‘Pre-5G’ Backhaul Powers Inflatable EE 4G Air Masts For Disaster Zones And Rural Areas

EE makes use of 5G backhaul for inflatable ‘helikite’ that will aid emergency services and spread rural 4G

EE is using pre-5G powered backhaul to power an inflatable air mast called ‘a Helikite’ to deliver 4G connectivity to areas affected by bad weather, natural disasters or poor general connectivity.

The Helikite is a helium balloon equipped with mini mobile antennas linked to a ‘network in a box’ on the ground via 26GHz millimetre-wave (mmWave) spectrum.

This allows for high capacity and low latency, enabling applications like push to talk and providing real world speeds of 65Mbps (although this could increase with different backhaul.)

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Such frequencies will be a key characteristic of 5G, which is set to be standardised next year, but the use of pre-5G technology is a Europe first, the network claims.

EE is tasked with the delivery of the LTE-powered Emergency Services Network (ESN) by 2019 and plans to bring geographic 4G coverage to 95 percent of the UK population.

The use of Helikite will help provide emergency services with coverage in areas hit by disaster and because it is a ‘meshed’ technology, several air masts can be linked together, spreading coverage.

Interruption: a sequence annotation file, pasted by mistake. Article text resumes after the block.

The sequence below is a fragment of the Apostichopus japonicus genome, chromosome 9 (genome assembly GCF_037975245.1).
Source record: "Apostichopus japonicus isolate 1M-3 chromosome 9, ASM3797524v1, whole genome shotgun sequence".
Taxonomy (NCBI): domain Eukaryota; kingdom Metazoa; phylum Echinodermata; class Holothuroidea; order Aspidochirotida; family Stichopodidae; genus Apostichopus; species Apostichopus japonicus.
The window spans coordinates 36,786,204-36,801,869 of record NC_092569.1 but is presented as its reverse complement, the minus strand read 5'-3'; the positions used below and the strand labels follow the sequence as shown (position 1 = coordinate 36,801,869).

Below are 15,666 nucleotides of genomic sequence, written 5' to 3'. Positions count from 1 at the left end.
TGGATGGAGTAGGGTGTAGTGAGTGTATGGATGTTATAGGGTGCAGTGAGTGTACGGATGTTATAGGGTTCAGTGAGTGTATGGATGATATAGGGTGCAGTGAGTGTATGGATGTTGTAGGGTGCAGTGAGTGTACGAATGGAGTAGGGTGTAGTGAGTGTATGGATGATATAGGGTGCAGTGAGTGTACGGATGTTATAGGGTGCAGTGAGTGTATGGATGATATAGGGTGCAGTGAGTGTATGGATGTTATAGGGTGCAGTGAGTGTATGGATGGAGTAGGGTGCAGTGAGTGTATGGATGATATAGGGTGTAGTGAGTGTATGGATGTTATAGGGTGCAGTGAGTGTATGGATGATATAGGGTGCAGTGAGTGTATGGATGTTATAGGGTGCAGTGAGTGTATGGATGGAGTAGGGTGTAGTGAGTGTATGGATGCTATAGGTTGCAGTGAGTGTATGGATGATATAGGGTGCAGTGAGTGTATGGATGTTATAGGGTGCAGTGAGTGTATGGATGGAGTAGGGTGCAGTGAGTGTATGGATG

“Our mission is to provide 4G to the UK,” said EE CEO Marc Allera at BT’s Innovation Day at Adastral Park in Suffolk. “But one of the [big] challenges is remote rural areas and [the need to] provide back up to the ESN.”

“We want to be where customers need us most,” added Massor Hanif. “It can be set up quickly and provide wide area coverage.”

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The Helikite could eventually be equipped so it is multi-operator, allowing customers from O2, Vodafone and Three to retain coverage in a disaster.

“Our mission is not just to save our own customers but many others,” added Hassan. “We believe it’s the first time in Europe that anyone is showing pre 5G-tech for this purpose.”

Vodafone, through its charitable Foundation, has provided network in a backpack and network in a box technology to parts of the world hit by disasters, such as the earthquake in Nepal in what year.

Supporters of 5G say that although the new standard will allow for speeds of 1Gbps, this is not the main selling point. Other features include high capacity, low latency and the ability to ‘slice’ certain parts of the network into virtual networks that guarantee performance.

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